Long-term feature: optimization wizard

Wouldn’t it be great if there was a button on the GUI that would do a quick analysis and point out the most resource-heavy sections of a pedalboard, maybe offer a few possible alternatives or routing options that might save some GPU?

Right now I’ve turned attempts at optimization into some kind of puzzle game in my head… but I’d rather be spending the time making music, and sometimes just end up giving up on getting that one extra module that I want in there. The wiki is helpful so far.


Here’s my take on it. You activate a recorder mode that would capture the audio at both the inputs and the outputs and then send the set of audio files and the pedalboard to a MOD machine learning service, which would return a customized plugin that can reproduce the sound. MOD could charge per plugin at different price levels. Basic level would have no parameters available, other price tiers could offer an increasing number of parameters and/or support for multiple snapshots. This would in theory allow you to replace sections of pedalboards or entire pedalboards with a much more efficient single plugin, allowing you to build off of that with further effects.


For the larger time consumers, it is unlikely that smashing them into a single plugin will save any measurable amount of time. Work is work and the basic overhead that every pedal expends is tiny compared to the work being done.

1 Like

something like Houdini’s Performance Monitor might work:

maybe the web interface could generate a series of test signals and send them through your pedalboard, then display the result.

1 Like

I’m not going to die on this hill for an off-the-cuff idea, but I wouldn’t expect the target machine learning implementation to work like that. For example, consider how Stable Diffusion “paints with noise” to get a convincing result. It doesn’t try to recreate every graphical technique in existence and re-use those, it gets to a result with a statistical algorithm that can closely approximate many different kinds of styles. I’d guess that an audio domain generator would derive systems of equations and lookup tables that can re-create the set of outputs for a given set of inputs.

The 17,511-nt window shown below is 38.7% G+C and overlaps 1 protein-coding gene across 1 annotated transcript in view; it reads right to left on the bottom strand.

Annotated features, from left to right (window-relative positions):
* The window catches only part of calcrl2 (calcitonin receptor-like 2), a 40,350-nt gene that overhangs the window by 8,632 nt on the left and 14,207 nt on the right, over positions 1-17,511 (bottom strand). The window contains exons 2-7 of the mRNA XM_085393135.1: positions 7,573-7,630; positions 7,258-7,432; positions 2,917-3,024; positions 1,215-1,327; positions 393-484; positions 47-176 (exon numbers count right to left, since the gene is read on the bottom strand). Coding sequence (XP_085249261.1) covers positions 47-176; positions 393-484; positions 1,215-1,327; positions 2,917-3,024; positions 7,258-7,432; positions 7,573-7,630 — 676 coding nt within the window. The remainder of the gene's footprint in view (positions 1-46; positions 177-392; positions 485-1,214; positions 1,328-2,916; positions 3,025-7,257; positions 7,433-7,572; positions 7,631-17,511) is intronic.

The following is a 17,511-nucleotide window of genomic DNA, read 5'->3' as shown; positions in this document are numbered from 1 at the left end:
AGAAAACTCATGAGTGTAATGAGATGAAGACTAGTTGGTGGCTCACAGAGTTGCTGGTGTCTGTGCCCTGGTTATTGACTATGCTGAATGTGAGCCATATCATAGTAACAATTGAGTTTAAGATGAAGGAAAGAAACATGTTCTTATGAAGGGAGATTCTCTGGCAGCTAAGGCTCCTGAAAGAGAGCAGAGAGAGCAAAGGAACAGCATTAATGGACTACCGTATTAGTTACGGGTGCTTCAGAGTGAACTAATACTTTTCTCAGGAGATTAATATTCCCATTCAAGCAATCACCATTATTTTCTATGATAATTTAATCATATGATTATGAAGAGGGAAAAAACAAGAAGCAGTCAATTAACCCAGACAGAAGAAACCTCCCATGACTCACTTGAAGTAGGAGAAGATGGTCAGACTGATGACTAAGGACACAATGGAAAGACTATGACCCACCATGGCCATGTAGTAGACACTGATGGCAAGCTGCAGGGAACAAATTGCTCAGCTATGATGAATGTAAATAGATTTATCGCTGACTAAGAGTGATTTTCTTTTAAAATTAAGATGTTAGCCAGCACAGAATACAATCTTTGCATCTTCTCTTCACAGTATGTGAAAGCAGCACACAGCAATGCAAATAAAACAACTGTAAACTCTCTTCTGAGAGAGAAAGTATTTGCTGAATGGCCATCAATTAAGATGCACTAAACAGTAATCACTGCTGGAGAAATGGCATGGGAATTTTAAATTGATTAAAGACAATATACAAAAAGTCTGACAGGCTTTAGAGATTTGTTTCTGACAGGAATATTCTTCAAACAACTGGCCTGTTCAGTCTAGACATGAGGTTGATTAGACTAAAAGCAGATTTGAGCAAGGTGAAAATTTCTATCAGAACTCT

Consider one pedalboard that uses an amp, a distortion, and reverb and another one that uses 26 flangers and 12 distortions and a few delays. They might sound a lot different, and certainly the second example would use significantly more processing, but to a machine learning algorithm that is comparing an input signal to an output signal, it may be able to derive a mapping for both with roughly the same processing required, and perhaps more memory required for the second case.

Explained a slightly different way - let’s take a hypothetical super-complex pedalboard that outputs something that looks basically like a sine wave. The AI-generated plugin wouldn’t try to inline all the logic from each plugin to re-create the output. It would find a relatively simple function that generates the same sine wave given the same inputs so you’d have the same (a very close approximation) output with significantly less processing required.

Here is a group using images of spectrograms for audio generation: Riffusion

Another approach of generating audio from input samples: AudioLM


Interesting thought. I have my doubts that any arbitrary chain can be represented that way, but I can imagine that there are certain chains that can. I’d be interested in seeing the results of such an analysis.


Seems like the AI assistant does just this (or something like it), but is currently limited to reverbs and amp/cabsims. I wish AI efforts could be applied to something like optimization for non-tweak-phobic users, but I get that MOD is also trying to get a lot more Dwarf units sold at this point, so the AI assistant makes sense.

1 Like